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Selva, a genre-less filmmaker

He doesn’t say a word about his much-awaited film Nenjam Marapathillai, but filmmaker Selvaraghavan has much to talk about his films in general, and the big stars he has never worked with

Published: 28th November 2016 10:12 PM  |   Last Updated: 29th November 2016 08:00 AM   |  A+A-

Selv

Selv

Express News Service

Words come naturally to Selvara-ghavan and his movies bear that definitive stamp of a filmmaker who's in total control of the camera and the language of cinema. His strength lies in his strong thematic treatment in a narrative filled with real people who have a believable behavioural pattern.

Result: There has always been great sensitivity to intense emotions. His films like Kaadhal Kondein (2003), 7G Rainbow Colony (2004) and Mayakkam Enna (2011) are all testimony to it. He talks to us about Nenjam Marapathillai, his wife, his equation with Yuvan Shankar Raja, and others. Excerpts follow...

Tell us about your film, Nenjam Marapathillai. What does it have in store for the audience?
I am not the kind of a director who targets a certain demographic to make movies. The verdict lies with the audience and after seeing the movie, they should tell me if they found something for them in it. (smiles)

Nenjam... is about us. There are two sides to everybody, and the story revolves around the concept. I had this one-liner in my mind, but it took some time to write. I usually take a week or two to write a script, but this one took about 2-3 months. I have dealt with several variations of screenplays in Nenjam... The challenge was to translate the visuals to a script, and then how I'd bring it on the screen.

Why SJ Suryah as the protagonist?
No other actor could have done justice to the character. I felt like he is the right choice.

How was the experience of working with Yuvan Shankar Raja again?
My job becomes easier when Yuvan is with me. He understands what I want, and it’s vice-versa. The movie was tough to make, of course. The concept especially. The composing part is cool. Yuvan has finished the background score. We’re nearly done with the related songs. He and I share a similar wavelength when it comes to work. There’s no question of discomfort or difficulty between us.

I might struggle when I go alone, and he might face the same situation when he goes alone. But when we’re together, there’s no element of impossibility. Only a married man with children knows the value of another married man!

How exhausting was the filming process?
We shot entirely in Chennai. You can’t get tired when your work is interesting. I love what I am doing. The process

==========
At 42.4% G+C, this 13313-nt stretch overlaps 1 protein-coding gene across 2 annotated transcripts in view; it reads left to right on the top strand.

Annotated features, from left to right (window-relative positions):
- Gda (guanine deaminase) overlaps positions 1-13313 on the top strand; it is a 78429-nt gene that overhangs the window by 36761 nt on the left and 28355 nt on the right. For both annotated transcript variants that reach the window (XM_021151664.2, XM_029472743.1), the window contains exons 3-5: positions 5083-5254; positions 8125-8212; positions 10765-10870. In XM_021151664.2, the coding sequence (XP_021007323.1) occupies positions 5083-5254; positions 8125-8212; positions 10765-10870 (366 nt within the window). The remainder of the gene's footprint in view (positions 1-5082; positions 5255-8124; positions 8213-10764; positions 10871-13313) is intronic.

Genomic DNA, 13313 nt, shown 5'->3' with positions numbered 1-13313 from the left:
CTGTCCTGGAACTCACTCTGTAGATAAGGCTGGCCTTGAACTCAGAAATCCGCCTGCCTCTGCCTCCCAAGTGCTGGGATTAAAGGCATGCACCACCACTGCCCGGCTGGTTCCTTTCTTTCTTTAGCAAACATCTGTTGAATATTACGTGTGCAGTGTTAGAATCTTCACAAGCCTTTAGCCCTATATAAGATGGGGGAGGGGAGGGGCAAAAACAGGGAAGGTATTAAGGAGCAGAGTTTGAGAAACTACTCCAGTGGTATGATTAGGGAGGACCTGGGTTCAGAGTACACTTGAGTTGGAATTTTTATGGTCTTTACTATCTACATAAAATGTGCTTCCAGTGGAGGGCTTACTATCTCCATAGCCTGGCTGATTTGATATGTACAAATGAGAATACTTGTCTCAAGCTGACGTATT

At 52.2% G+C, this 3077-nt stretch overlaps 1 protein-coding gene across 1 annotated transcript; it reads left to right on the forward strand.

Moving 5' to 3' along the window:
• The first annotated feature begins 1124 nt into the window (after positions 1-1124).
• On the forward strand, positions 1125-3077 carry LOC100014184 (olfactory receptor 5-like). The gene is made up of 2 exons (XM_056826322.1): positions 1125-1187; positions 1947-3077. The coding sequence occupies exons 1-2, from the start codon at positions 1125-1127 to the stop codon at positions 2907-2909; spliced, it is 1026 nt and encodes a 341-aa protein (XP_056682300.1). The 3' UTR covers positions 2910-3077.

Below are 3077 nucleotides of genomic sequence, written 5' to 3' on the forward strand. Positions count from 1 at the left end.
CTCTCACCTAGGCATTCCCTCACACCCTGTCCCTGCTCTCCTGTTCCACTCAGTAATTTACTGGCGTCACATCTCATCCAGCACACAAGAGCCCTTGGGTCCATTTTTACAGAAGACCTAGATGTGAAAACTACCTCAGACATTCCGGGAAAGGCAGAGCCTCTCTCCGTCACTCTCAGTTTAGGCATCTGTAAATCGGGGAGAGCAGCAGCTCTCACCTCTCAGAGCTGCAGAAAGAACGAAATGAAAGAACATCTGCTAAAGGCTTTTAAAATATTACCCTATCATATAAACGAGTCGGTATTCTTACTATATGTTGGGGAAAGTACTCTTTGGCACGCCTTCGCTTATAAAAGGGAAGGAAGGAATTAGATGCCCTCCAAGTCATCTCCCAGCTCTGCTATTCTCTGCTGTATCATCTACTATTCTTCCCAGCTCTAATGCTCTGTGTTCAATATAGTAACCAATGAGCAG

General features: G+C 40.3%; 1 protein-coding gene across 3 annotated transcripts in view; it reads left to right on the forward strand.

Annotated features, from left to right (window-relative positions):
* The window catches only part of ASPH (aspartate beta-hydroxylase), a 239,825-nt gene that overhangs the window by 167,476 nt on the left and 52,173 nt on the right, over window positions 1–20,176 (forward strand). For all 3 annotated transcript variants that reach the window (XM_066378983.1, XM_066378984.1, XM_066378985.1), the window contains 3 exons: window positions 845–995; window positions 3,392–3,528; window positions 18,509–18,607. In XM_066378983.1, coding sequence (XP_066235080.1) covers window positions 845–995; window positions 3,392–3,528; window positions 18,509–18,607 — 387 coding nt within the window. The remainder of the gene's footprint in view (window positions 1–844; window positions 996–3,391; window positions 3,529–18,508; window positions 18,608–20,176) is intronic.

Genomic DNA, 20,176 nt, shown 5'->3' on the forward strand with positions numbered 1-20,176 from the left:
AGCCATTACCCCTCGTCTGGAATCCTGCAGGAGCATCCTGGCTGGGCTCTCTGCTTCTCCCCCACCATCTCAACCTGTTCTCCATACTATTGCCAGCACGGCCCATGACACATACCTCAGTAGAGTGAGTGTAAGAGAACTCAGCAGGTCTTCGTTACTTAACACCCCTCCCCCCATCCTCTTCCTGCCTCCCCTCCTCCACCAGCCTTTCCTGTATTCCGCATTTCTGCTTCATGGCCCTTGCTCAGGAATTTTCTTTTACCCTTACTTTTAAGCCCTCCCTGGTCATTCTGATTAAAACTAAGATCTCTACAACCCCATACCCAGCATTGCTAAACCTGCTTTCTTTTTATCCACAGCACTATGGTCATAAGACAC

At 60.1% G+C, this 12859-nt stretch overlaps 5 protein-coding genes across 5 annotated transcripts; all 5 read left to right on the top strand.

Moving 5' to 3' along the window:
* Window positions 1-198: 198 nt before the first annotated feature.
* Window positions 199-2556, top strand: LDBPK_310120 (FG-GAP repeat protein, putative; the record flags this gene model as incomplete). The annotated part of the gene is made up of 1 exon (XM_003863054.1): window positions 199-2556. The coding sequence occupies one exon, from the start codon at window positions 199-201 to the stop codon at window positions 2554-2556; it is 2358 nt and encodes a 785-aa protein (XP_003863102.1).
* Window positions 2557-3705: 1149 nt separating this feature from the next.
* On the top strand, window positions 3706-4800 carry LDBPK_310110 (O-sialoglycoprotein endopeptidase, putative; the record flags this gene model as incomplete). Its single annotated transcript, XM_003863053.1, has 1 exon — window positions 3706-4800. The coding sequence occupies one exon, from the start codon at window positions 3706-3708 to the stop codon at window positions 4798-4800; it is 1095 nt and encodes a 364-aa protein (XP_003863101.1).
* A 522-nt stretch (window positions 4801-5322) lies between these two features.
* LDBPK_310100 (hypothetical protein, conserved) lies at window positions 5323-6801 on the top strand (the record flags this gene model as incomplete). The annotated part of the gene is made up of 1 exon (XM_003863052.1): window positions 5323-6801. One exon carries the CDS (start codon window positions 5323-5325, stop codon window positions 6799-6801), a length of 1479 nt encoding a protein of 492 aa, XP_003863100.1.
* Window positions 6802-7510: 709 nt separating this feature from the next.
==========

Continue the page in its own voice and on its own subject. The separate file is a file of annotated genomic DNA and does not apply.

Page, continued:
was exciting. Whereas coming home, getting ready, and going back to the sets was stressful.

What have you learnt being here?
People usually say I make my own kinds of movies. But I haven’t seen, realised or felt it somehow. There’s no conscious effort that I put in to achieve that. Also, I have never believed that I can only work on a specific genre. I make movies from the heart — that’s all I know. If my favourite genre was romance, I should have made only such films throughout my career.

Or gangster-films, per se. I began my career in 1998. Please don’t think I am old! There’s a lot to learn, and that’s what I have come to know. Earlier, I just made movies. Only after Mayakkam Enna, I discovered the aesthetics of filmmaking and how much I can play around with it.

So far, which has been the most challenging film to direct?
It’s yet to come! (Grins)

I am sure you must be proud of your brother Dhanush. He’s directing
a film...
Of course, yes. The day you decide to become a director, you should forget about the support system and others’ opinions. You are on your own. You have to keep exploring. Dhanush does justice to whatever he is into.
A couple of your films didn’t do well at the box-office. How did you feel then?
Let’s take a look at the current scenario. It’s difficult to release a film in theatres today. Filmmaking isn’t about the economics alone. Looking at how much we have spent and what we got back — it has been fair. We didn’t get washed away, thanks to the fans who have been supporting us and the good cinema. We can’t get the full amount or more than what we invested unless there are specific heroes. I have never worked with such actors.

Was there no possibility or have you not wanted to work with big actors?
Everything is possible, but what people don’t realise is that it’s a long process. I need to take a lot of things into consideration if I need to make movies with the big names. I can’t just take a camera, aim and shoot. Their fan base matters, if I will be satisfying their expectations, etc — everything counts! Again, who knows how much of Selva can change in future? Change, is natural, after all. (Laughs)

Who do you want to work with?
I think I am unfortunate because I couldn’t work with Sivaji Ganesan and Puratchi Thalaivar.

That’s the safest reply you can give us...
(Chuckles) You wanted the truth, I told you the truth.

What’s next?
I am working with Santhanam, and then I have another film with Suriya.

What genre do they belong to?
I am not even revealing Nenjam Marapathillai’s genre. How can you expect me to talk about something which is still on the process? As far as Suriya’s film is concerned, a lot of polishing has to be done. I am researching on the script.

What keeps you occupied when you aren’t busy filming?
I talk to my wife. She’s an extremely intelligent woman. Yes, all the talking can backfire too but it’s all in the game! I play with my kids. It’s blissful. That takes most of my time.



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